When Clive, anxious to distract a depressed Henrietta, begs Sergeant Frank Davis for a case, he is assigned to investigating a seemingly boring affair: a spiritualist woman operating in an abandoned schoolhouse on the edge of town who is suspected of robbing people of their valuables. What begins as an open and shut case becomes more complicated, however, when Henrietta―much to Clive’s dismay―begins to believe the spiritualist's strange ramblings.
Meanwhile, Elsie begs Clive and Henrietta to help her and the object of her budding love, Gunther, locate the whereabouts of one Liesel Klinkhammer, the German woman Gunther has traveled to America to find and the mother of the little girl, Anna, whom he has brought along with him. The search leads them to Dunning Asylum, where they discover some terrible truths about Liesel. When the child, Anna, is herself mistakenly admitted to the asylum after an epileptic fit, Clive and Henrietta return to Dunning to retrieve her. This time, however, Henrietta begins to suspect that something darker may be happening. When Clive doesn’t believe her, she decides to take matters into her own hands . . . with horrifying results.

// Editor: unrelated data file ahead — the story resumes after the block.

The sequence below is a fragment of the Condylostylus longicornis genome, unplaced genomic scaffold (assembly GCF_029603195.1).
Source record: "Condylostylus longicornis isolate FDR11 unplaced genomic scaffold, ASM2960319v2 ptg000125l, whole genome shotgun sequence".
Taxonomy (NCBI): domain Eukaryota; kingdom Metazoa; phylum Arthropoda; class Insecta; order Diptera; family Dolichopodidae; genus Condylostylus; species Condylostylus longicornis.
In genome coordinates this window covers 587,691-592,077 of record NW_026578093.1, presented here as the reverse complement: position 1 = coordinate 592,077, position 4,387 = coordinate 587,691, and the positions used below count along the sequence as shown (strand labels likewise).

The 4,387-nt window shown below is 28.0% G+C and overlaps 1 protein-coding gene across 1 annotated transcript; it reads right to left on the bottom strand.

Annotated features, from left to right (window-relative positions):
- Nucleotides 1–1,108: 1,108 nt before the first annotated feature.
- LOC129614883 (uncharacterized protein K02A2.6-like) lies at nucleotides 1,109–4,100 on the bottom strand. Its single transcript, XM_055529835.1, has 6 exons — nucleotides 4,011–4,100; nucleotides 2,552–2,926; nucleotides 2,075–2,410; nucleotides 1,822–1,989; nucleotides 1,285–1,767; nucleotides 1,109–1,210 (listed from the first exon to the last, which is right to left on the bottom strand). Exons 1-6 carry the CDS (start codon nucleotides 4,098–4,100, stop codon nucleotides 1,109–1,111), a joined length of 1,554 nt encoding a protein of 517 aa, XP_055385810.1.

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Michelle Cox is the author of the multiple award-winning Henrietta and Inspector Howard series as well as “Novel Notes of Local Lore,” a weekly blog dedicated to Chicago’s forgotten residents. She suspects she may have once lived in the 1930s and, having yet to discover a handy time machine lying around, has resorted to writing about the era as a way of getting herself back there. Coincidentally, her books have been praised by Kirkus, Library Journal, Publishers Weekly, Booklist and many others, so she might be on to something. Unbeknownst to most, Michelle hoards board games she doesn’t have time to play and is, not surprisingly, addicted to period dramas and big band music. Also marmalade.
Entertaining is just one word I would use to describe this book. This is the fifth book in the Henrietta and Inspector Howard series. I did not read the first 4 books. This one can be read as a stand alone book. I was not lost at all, it felt like I knew the characters and I hated to see this book come to an end.
4 stars and I recommend it.
The Mary Reader received this book from the publisher for review. A favorable review was not required and all views expressed are our own.